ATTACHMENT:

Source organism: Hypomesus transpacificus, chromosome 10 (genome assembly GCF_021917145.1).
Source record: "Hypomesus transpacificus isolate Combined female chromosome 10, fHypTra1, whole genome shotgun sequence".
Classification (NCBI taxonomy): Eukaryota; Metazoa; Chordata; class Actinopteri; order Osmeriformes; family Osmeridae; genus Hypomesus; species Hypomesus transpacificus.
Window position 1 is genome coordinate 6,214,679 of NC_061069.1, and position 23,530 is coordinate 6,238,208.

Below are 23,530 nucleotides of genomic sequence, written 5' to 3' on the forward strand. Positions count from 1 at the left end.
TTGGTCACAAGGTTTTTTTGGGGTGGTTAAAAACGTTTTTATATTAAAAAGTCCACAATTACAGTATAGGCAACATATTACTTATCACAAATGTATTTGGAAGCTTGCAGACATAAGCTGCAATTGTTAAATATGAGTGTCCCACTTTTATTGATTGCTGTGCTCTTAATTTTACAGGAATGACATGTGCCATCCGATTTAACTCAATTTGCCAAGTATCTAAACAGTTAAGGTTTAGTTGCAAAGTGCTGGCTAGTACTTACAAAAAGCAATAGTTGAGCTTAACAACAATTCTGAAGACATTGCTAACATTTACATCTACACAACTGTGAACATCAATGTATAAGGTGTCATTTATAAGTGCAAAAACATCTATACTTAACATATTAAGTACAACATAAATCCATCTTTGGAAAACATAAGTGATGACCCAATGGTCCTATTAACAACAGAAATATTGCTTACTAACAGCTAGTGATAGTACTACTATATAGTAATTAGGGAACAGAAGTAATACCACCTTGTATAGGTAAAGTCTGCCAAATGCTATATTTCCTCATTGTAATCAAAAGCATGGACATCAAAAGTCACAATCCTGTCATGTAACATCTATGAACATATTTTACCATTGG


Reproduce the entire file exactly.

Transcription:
Source organism: Hypomesus transpacificus, chromosome 10 (genome assembly GCF_021917145.1).
Source record: "Hypomesus transpacificus isolate Combined female chromosome 10, fHypTra1, whole genome shotgun sequence".
Classification (NCBI taxonomy): Eukaryota; Metazoa; Chordata; class Actinopteri; order Osmeriformes; family Osmeridae; genus Hypomesus; species Hypomesus transpacificus.
Window position 1 is genome coordinate 6,214,679 of NC_061069.1, and position 23,530 is coordinate 6,238,208.

Below are 23,530 nucleotides of genomic sequence, written 5' to 3' on the forward strand. Positions count from 1 at the left end.
TTGGTCACAAGGTTTTTTTGGGGTGGTTAAAAACGTTTTTATATTAAAAAGTCCACAATTACAGTATAGGCAACATATTACTTATCACAAATGTATTTGGAAGCTTGCAGACATAAGCTGCAATTGTTAAATATGAGTGTCCCACTTTTATTGATTGCTGTGCTCTTAATTTTACAGGAATGACATGTGCCATCCGATTTAACTCAATTTGCCAAGTATCTAAACAGTTAAGGTTTAGTTGCAAAGTGCTGGCTAGTACTTACAAAAAGCAATAGTTGAGCTTAACAACAATTCTGAAGACATTGCTAACATTTACATCTACACAACTGTGAACATCAATGTATAAGGTGTCATTTATAAGTGCAAAAACATCTATACTTAACATATTAAGTACAACATAAATCCATCTTTGGAAAACATAAGTGATGACCCAATGGTCCTATTAACAACAGAAATATTGCTTACTAACAGCTAGTGATAGTACTACTATATAGTAATTAGGGAACAGAAGTAATACCACCTTGTATAGGTAAAGTCTGCCAAATGCTATATTTCCTCATTGTAATCAAAAGCATGGACATCAAAAGTCACAATCCTGTCATGTAACATCTATGAACATATTTTACCATTGG